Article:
tape record her interactions with her children over a two-year
period and to write notes about her activities with them."
During "500 hours of tape and over 1,000 lines of notes,
she initiated talk to one of the three preschool children (other
than to give them a brief directive or query their actions or
intentions) in only 18 instances. . . In the 14 exchanges that
contained more than four turns between mother and child, 12 took
place when someone else was in the room."
I have just been pouring over this
years' dismal NCLB results for DC public and charter schools.
As I did so, I wondered whether the experts with whom we have
entrusted America's children's literacy are aware the sort of
factors that Heath noted:
"In a comparative study of
black dropouts and high school graduates in Chicago, those who
graduated had found support in school and community associations,
as well as church attendance; 72% of the graduates reported regular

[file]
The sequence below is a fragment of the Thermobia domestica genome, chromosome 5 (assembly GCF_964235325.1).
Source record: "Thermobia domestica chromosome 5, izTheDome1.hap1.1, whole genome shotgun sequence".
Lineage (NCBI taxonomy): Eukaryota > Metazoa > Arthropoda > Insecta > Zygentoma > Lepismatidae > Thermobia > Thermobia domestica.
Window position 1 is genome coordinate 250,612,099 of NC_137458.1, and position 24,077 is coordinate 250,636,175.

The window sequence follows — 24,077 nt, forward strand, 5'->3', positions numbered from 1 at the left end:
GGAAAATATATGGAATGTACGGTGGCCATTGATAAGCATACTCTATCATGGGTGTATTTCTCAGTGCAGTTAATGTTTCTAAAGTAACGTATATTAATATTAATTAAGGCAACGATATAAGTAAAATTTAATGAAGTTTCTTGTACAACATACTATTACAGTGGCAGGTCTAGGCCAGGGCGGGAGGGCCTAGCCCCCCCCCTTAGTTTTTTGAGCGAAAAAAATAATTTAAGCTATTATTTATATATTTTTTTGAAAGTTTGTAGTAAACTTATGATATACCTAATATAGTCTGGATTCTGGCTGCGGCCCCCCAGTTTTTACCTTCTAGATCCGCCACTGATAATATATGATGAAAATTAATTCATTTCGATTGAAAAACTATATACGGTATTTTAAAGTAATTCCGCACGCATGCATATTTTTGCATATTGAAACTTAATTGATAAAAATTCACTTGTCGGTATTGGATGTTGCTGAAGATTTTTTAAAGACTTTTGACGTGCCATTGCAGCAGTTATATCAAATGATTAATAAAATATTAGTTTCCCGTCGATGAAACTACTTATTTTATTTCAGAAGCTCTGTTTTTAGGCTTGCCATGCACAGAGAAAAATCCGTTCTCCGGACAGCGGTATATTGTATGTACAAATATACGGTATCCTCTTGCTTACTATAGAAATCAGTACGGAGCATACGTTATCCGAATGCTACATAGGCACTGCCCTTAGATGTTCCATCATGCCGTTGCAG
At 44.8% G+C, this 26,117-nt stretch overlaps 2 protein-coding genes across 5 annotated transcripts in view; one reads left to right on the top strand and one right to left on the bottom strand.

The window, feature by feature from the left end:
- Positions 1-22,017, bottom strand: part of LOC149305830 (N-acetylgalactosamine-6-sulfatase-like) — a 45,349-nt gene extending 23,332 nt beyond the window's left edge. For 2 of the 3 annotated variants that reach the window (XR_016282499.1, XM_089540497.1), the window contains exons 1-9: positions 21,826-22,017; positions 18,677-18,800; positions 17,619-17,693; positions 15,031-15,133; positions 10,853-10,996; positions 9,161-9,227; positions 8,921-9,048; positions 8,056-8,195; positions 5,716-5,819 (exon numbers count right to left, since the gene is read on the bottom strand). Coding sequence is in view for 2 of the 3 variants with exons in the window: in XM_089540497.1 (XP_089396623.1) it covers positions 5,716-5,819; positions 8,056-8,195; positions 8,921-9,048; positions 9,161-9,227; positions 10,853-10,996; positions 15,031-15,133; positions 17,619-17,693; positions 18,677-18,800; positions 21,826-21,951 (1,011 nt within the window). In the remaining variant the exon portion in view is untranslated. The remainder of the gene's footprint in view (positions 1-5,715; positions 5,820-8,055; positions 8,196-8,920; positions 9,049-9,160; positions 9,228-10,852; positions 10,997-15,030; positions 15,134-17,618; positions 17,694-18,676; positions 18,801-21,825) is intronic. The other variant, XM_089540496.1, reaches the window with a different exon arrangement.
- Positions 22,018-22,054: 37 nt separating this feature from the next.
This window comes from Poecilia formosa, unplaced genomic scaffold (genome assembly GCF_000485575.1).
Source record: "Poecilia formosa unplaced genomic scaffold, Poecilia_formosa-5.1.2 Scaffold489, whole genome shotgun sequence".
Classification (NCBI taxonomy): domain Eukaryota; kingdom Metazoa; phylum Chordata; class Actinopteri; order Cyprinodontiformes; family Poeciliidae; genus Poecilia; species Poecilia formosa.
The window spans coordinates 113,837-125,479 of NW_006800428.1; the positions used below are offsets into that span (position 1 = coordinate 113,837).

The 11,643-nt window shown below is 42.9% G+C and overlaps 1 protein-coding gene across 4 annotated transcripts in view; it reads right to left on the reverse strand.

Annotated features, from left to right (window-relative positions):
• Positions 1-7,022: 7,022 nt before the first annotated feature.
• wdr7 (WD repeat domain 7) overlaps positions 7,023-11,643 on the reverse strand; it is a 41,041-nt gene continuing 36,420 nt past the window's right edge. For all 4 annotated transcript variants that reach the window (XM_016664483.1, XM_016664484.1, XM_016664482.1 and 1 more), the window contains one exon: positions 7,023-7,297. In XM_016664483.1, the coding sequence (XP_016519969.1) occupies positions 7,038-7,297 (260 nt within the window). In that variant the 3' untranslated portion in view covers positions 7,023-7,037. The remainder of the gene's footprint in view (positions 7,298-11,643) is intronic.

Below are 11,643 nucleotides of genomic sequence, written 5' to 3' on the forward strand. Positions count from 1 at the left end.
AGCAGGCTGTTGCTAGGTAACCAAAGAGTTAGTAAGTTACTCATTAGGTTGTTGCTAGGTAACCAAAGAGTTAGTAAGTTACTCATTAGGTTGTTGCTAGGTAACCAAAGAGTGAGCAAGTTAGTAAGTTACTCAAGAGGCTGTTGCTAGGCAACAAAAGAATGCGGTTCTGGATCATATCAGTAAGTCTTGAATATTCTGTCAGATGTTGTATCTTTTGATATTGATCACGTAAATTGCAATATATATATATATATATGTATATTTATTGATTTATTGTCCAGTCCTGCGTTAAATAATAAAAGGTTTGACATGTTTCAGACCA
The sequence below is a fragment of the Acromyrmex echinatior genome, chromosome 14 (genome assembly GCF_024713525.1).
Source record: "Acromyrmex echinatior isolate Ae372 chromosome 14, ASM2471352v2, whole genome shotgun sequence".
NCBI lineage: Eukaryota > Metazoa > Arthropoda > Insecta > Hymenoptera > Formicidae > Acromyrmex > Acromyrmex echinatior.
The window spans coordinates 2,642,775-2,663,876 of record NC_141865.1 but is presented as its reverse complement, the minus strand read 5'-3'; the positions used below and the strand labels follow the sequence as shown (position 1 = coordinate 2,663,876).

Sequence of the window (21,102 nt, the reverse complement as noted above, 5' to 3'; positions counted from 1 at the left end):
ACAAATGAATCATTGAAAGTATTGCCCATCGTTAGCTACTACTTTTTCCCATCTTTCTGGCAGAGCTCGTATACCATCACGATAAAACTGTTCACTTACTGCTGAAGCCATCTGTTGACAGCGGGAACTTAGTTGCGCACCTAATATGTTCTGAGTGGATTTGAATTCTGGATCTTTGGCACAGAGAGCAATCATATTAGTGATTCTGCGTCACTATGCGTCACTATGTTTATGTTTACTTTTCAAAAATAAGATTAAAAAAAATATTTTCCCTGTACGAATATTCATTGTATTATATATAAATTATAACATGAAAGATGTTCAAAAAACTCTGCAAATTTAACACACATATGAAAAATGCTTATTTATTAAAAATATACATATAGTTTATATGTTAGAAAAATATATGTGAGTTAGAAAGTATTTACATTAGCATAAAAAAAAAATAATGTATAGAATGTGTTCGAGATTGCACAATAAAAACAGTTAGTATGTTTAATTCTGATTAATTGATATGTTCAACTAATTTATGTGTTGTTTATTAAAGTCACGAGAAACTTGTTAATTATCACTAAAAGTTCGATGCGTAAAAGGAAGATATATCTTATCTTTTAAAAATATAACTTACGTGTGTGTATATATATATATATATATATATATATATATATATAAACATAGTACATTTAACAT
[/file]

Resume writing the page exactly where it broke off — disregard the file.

church attendance whereas only 14% of the dropouts did. Alienation
from family and community, and subsequently school, seems to
play a more critical role in determining whether a student finishes
high school than the socioeconomic markers of family income or
Heath wasn't too optimistic: "For
the majority of students that score poorly on standardized tests,
the school offers little practice and reward in open-ended, wide-ranging
uses of oral and written language. . . Yet such occasions lie
at the very heart of being literate: sharing knowledge and skills
from multiple sources, building collaborative activities from
and with written materials, and switching roles and trading expertise
and skill in reading, writing and speaking."
Of course, the danger in all of